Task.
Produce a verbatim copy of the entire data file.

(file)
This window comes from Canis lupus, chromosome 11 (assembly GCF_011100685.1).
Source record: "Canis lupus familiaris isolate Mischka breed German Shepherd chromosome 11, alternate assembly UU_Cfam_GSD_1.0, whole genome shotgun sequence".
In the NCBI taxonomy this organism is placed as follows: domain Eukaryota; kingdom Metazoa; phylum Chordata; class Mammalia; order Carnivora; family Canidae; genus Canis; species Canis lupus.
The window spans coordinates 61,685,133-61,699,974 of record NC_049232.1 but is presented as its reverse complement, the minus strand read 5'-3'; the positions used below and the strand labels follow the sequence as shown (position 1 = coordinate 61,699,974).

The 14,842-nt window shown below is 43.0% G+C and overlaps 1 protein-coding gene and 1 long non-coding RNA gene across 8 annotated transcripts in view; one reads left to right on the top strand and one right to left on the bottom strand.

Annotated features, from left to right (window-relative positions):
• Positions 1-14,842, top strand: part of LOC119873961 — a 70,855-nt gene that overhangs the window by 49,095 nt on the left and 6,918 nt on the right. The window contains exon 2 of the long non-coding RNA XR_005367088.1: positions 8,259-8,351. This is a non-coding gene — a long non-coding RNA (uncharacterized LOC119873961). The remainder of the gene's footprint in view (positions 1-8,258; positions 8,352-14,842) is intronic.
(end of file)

This window comes from Canis lupus, chromosome 11 (assembly GCF_011100685.1).
Source record: "Canis lupus familiaris isolate Mischka breed German Shepherd chromosome 11, alternate assembly UU_Cfam_GSD_1.0, whole genome shotgun sequence".
In the NCBI taxonomy this organism is placed as follows: domain Eukaryota; kingdom Metazoa; phylum Chordata; class Mammalia; order Carnivora; family Canidae; genus Canis; species Canis lupus.
The window spans coordinates 61,685,133-61,699,974 of record NC_049232.1 but is presented as its reverse complement, the minus strand read 5'-3'; the positions used below and the strand labels follow the sequence as shown (position 1 = coordinate 61,699,974).

The 14,842-nt window shown below is 43.0% G+C and overlaps 1 protein-coding gene and 1 long non-coding RNA gene across 8 annotated transcripts in view; one reads left to right on the top strand and one right to left on the bottom strand.

Annotated features, from left to right (window-relative positions):
• Positions 1-14,842, top strand: part of LOC119873961 — a 70,855-nt gene that overhangs the window by 49,095 nt on the left and 6,918 nt on the right. The window contains exon 2 of the long non-coding RNA XR_005367088.1: positions 8,259-8,351. This is a non-coding gene — a long non-coding RNA (uncharacterized LOC119873961). The remainder of the gene's footprint in view (positions 1-8,258; positions 8,352-14,842) is intronic.